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In this artist’s sketch, lawyer Joanne Mulcahy, left, questions Det.- Sgt. Jeffrey Attenborough, right, in front of Justice Anne Molloy at the sexual-assault trial for Toronto police officers (bottom, left to right) Joshua Cabero, Sameer Kara and Leslie Nyznik in Toronto on June 5, 2017.Alexandra Newbould/The Canadian Press

A woman who accused three Toronto police officers of sexually assaulting her after a night of drinking testified Monday she was certain she didn't consent to sex with the men, despite not remembering all the details of what happened.

As defence lawyers tried to cast doubt on her testimony, the woman — a parking enforcement officer who cannot be named — told the trial of the three constables that she had been honest with the court.

"I believed all the evidence I've provided is what I believe to be true," she said at the judge-alone trial of Joshua Cabero, Leslie Nyznik, and Sameer Kara.

All three officers have pleaded not guilty in connection with the alleged incident on Jan. 17, 2015, which the woman has said took place at a downtown hotel after a long night of partying together.

On Monday, lawyers for the officers zeroed in on the woman's memory.

One of them noted that she told the court last week that she walked with the accused from a bar to a strip club. Under cross examination, the woman conceded the walk didn't occur. A police officer, who was with the accused and the woman, later told the court the group hailed a cab to the strip club.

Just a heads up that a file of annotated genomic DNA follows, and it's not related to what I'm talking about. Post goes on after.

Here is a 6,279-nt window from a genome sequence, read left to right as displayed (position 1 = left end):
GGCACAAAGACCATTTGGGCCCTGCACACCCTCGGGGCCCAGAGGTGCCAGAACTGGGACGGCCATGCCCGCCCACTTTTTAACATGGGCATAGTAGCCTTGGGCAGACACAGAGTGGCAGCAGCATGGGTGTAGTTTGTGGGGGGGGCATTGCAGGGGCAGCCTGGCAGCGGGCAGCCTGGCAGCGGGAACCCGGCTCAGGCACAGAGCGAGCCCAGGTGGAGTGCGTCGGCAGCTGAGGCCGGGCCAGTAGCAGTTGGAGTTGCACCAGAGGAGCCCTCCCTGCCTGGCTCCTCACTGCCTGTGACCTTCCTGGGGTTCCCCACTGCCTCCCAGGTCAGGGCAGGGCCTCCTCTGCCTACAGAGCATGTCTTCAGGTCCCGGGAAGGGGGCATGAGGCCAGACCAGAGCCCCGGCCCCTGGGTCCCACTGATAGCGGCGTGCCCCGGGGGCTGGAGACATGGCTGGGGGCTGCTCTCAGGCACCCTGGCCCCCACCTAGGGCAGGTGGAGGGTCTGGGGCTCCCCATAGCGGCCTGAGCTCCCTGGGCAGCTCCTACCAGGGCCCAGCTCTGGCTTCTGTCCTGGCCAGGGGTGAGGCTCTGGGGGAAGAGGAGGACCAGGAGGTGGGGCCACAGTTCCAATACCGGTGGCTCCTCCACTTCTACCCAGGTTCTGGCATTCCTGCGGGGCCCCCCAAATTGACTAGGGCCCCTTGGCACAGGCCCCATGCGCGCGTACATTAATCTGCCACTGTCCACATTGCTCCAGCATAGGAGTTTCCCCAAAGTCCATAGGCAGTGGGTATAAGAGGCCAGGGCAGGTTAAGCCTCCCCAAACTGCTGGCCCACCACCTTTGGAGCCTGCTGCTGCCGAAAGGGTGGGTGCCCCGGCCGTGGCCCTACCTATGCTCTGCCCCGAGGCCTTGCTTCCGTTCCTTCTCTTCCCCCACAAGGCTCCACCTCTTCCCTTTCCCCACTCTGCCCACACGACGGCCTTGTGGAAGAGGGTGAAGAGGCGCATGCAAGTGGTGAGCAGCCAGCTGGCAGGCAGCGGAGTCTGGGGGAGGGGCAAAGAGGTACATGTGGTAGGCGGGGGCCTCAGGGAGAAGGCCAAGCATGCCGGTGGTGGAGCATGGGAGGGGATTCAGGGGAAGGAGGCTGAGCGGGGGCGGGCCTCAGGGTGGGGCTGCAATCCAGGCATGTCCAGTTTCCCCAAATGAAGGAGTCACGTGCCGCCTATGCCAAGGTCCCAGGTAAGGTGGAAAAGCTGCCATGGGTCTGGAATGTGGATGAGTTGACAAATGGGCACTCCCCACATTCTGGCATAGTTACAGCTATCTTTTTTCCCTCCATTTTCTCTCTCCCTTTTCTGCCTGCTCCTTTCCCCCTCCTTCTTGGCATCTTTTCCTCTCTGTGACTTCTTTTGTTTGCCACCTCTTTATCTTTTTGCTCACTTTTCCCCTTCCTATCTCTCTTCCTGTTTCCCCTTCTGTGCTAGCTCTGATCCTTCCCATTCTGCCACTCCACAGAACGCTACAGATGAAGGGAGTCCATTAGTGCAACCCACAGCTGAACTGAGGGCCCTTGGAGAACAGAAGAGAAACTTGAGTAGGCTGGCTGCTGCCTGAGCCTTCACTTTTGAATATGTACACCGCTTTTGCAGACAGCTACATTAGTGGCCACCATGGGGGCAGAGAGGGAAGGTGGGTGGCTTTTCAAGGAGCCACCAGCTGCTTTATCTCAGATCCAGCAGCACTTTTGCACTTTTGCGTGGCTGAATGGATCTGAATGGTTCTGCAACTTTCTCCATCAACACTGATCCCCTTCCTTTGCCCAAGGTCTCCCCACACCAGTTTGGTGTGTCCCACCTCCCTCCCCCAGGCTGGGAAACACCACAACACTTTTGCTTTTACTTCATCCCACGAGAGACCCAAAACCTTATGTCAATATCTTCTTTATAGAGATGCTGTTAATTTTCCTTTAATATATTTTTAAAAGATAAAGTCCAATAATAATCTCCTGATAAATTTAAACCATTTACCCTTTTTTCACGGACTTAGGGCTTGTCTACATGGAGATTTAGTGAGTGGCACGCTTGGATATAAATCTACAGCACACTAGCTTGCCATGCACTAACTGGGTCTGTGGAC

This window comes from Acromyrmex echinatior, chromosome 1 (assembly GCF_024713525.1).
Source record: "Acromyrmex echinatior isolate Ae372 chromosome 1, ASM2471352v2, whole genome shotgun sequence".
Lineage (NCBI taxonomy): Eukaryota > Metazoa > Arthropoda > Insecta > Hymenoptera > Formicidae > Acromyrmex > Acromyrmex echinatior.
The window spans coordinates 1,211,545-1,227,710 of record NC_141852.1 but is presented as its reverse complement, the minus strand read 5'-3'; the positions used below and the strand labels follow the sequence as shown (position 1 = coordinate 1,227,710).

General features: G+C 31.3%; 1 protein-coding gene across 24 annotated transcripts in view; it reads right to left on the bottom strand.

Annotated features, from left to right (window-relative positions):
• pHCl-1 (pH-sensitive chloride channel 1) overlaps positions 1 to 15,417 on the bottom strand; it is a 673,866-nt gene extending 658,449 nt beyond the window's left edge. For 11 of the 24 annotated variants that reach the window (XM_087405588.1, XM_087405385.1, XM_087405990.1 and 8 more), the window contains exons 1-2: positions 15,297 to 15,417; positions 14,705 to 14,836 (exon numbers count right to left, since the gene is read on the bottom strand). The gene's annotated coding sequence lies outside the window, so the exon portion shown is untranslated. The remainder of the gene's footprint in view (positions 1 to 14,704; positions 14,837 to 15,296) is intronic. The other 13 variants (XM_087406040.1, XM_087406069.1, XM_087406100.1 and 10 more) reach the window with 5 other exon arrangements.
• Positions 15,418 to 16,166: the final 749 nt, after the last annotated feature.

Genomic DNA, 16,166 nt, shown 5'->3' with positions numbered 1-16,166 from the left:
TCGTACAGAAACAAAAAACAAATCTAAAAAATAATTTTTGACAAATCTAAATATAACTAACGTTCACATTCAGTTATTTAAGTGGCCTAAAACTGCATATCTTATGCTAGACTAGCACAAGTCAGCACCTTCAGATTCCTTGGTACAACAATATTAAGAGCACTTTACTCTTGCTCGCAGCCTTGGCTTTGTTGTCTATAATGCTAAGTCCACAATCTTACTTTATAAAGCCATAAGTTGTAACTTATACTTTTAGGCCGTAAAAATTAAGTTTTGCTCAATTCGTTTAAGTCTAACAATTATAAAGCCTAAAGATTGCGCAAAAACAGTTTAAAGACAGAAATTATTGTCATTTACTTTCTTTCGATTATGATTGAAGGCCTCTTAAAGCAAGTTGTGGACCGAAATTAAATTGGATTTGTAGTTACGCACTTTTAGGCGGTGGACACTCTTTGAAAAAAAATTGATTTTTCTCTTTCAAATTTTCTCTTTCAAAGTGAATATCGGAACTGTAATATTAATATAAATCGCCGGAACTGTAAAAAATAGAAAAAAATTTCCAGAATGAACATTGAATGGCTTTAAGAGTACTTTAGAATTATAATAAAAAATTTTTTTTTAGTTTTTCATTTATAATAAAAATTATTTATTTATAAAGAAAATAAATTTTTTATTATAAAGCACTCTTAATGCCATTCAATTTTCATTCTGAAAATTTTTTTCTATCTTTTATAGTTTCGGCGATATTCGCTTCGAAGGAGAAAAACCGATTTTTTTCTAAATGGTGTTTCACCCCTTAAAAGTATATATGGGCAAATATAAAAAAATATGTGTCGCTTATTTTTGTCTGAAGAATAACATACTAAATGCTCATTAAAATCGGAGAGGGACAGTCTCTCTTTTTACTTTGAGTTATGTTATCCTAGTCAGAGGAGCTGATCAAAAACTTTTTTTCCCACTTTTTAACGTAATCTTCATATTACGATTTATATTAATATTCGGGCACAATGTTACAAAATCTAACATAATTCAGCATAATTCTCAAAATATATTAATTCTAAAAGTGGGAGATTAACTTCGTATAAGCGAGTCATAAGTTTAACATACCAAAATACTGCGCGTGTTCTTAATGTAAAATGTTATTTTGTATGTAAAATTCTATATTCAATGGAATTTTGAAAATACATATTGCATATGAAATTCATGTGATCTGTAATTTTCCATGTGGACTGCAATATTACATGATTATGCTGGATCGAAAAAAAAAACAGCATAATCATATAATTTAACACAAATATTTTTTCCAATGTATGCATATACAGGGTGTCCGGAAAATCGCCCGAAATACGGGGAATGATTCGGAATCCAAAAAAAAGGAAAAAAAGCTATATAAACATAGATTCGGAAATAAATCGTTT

"Obviously you accept now that was wrong?" asked Kara's lawyer, Alan Gold.

"Yes," the woman said.

"Yet you persisted even in cross examination, you said you remember walking," Gold said.

"Perhaps I was more intoxicated at that point," she said.

Gold went on to question the rest of the woman's recollections, particularly what she has told the court about what happened with the officers between 12:20 a.m. and 3:30 a.m. in a hotel room.

"You voluntarily participated in an act that you simply do not remember, why is that not possible?" Gold asked.

"Because the parts I do remember, I definitely was not consenting," the woman said.

The woman told court last week she felt powerless and unable to move or speak when three Toronto police officers had sex with her against her wishes.

She also testified that she believes she was drugged at some point, but didn't know when, where, how or by whom. She said she told staff at the hospital she believed she was drugged, but didn't ask them to perform any tests.

"How are we to tell your memories apart, some that are so detailed and some that are so inaccurate?" asked Cabero's lawyer, Patrick Ducharme.

The woman, however, remained firm in her stance about the alleged sexual assault.

"I did not consent to what happened in that hotel room," she said.

After nearly four days on the witness stand, including cross examinations from all three defence lawyers, the woman finished testifying on Monday.

Another officer who was out partying that night also testified. He said at one point the complainant turned to him and said she was "so drunk."

He said he didn't see any flirting or touching at the strip club the group went to but admitted he didn't follow much of the conversation due to bar's many "distractions."

The justice minister has introduced legislation to “update and strengthen” Canada’s sexual assault law. Jody Wilson-Raybould says the proposed changes would clarify what constitutes consent and the admissibility of certain evidence.

The Canadian Press